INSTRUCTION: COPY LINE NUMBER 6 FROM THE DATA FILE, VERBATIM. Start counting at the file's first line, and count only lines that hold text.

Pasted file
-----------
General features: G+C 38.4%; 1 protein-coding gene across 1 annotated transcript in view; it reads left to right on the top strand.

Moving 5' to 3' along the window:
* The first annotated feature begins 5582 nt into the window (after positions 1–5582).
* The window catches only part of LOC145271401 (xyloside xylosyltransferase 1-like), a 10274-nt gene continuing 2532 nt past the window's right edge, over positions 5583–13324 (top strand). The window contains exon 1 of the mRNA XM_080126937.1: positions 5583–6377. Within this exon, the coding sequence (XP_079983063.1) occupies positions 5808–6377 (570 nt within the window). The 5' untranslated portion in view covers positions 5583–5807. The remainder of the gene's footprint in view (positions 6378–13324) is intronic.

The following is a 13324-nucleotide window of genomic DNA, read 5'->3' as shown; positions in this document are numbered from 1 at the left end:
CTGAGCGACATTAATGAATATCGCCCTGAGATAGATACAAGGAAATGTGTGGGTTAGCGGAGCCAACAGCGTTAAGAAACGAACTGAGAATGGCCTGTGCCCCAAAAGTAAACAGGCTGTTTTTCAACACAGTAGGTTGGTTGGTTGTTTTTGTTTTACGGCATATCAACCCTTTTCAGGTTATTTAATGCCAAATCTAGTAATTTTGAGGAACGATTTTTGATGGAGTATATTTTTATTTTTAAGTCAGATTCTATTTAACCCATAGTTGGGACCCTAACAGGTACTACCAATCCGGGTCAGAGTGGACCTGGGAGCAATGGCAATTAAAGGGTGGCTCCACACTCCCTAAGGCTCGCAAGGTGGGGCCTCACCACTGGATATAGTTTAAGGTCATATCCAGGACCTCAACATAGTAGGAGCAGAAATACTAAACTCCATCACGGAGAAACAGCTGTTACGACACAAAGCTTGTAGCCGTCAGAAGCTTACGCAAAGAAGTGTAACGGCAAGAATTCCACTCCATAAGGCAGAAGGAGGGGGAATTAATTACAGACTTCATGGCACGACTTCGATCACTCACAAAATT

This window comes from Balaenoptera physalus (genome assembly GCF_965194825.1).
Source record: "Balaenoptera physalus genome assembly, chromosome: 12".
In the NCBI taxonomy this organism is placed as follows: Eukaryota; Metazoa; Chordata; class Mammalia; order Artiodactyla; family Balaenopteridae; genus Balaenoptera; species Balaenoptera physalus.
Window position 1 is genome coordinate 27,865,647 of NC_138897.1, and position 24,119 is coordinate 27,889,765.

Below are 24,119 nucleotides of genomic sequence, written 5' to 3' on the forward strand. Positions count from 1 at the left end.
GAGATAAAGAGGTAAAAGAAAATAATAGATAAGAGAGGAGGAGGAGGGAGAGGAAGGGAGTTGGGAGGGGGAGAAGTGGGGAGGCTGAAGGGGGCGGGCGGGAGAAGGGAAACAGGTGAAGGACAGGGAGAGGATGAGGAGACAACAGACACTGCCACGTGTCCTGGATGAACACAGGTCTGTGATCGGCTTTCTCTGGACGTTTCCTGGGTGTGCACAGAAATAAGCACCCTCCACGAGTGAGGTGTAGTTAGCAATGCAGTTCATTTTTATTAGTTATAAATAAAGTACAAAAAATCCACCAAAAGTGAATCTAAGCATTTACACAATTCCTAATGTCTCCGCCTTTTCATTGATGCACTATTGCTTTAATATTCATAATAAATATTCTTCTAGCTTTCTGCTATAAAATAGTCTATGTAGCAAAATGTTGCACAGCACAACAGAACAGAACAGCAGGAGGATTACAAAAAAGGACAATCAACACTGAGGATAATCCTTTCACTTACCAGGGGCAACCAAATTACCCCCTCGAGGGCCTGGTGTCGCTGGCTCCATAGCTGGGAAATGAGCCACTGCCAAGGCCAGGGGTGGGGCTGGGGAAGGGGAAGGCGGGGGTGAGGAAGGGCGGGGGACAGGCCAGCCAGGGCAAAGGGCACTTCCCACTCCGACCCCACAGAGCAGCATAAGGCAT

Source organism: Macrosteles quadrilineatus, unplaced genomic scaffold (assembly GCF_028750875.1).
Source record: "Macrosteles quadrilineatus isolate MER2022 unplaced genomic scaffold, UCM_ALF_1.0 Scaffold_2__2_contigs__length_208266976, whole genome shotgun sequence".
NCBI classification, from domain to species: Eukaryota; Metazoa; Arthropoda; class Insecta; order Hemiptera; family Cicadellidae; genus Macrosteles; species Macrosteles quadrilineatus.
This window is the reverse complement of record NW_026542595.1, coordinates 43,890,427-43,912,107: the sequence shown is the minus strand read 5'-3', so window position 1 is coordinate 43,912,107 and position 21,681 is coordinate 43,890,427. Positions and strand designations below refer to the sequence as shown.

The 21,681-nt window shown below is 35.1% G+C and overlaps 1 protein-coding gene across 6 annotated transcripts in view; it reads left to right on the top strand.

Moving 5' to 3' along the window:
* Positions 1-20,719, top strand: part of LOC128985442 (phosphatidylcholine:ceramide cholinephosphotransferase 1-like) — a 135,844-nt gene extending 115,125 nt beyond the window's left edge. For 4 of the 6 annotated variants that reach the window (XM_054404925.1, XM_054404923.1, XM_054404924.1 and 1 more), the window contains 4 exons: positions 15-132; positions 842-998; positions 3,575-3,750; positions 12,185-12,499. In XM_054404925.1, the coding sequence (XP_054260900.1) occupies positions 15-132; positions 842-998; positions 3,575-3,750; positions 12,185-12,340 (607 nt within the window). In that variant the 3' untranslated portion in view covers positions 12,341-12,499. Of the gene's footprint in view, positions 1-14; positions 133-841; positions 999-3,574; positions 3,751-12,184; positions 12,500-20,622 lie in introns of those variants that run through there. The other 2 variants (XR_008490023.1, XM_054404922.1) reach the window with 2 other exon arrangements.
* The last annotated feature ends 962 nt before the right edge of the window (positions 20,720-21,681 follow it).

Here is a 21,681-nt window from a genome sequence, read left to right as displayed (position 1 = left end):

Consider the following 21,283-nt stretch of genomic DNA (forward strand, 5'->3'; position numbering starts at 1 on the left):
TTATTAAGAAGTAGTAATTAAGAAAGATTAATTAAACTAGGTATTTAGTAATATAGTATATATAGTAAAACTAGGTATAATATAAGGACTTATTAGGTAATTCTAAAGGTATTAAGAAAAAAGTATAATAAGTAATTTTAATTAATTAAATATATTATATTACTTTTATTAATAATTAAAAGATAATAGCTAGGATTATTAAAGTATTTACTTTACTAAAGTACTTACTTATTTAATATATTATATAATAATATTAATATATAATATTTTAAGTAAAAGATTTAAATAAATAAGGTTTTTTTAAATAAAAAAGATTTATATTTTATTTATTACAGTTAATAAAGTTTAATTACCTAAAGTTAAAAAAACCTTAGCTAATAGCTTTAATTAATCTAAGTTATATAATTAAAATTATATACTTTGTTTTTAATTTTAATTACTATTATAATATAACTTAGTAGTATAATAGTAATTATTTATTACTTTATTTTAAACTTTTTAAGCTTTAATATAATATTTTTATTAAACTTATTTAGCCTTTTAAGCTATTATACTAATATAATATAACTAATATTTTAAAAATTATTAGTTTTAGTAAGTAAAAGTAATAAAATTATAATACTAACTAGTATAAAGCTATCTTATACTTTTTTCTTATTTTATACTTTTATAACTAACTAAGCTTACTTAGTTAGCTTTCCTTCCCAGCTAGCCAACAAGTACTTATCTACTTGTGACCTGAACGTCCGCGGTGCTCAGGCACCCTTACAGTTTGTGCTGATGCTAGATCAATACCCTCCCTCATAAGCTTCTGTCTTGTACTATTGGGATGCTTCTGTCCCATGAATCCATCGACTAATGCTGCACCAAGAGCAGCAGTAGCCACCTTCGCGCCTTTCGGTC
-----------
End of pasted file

CTGAGCGACATTAATGAATATCGCCCTGAGATAGATACAAGGAAATGTGTGGGTTAGCGGAGCCAACAGCGTTAAGAAACGAACTGAGAATGGCCTGTGCCCCAAAAGTAAACAGGCTGTTTTTCAACACAGTAGGTTGGTTGGTTGTTTTTGTTTTACGGCATATCAACCCTTTTCAGGTTATTTAATGCCAAATCTAGTAATTTTGAGGAACGATTTTTGATGGAGTATATTTTTATTTTTAAGTCAGATTCTATTTAACCCATAGTTGGGACCCTAACAGGTACTACCAATCCGGGTCAGAGTGGACCTGGGAGCAATGGCAATTAAAGGGTGGCTCCACACTCCCTAAGGCTCGCAAGGTGGGGCCTCACCACTGGATATAGTTTAAGGTCATATCCAGGACCTCAACATAGTAGGAGCAGAAATACTAAACTCCATCACGGAGAAACAGCTGTTACGACACAAAGCTTGTAGCCGTCAGAAGCTTACGCAAAGAAGTGTAACGGCAAGAATTCCACTCCATAAGGCAGAAGGAGGGGGAATTAATTACAGACTTCATGGCACGACTTCGATCACTCACAAAATT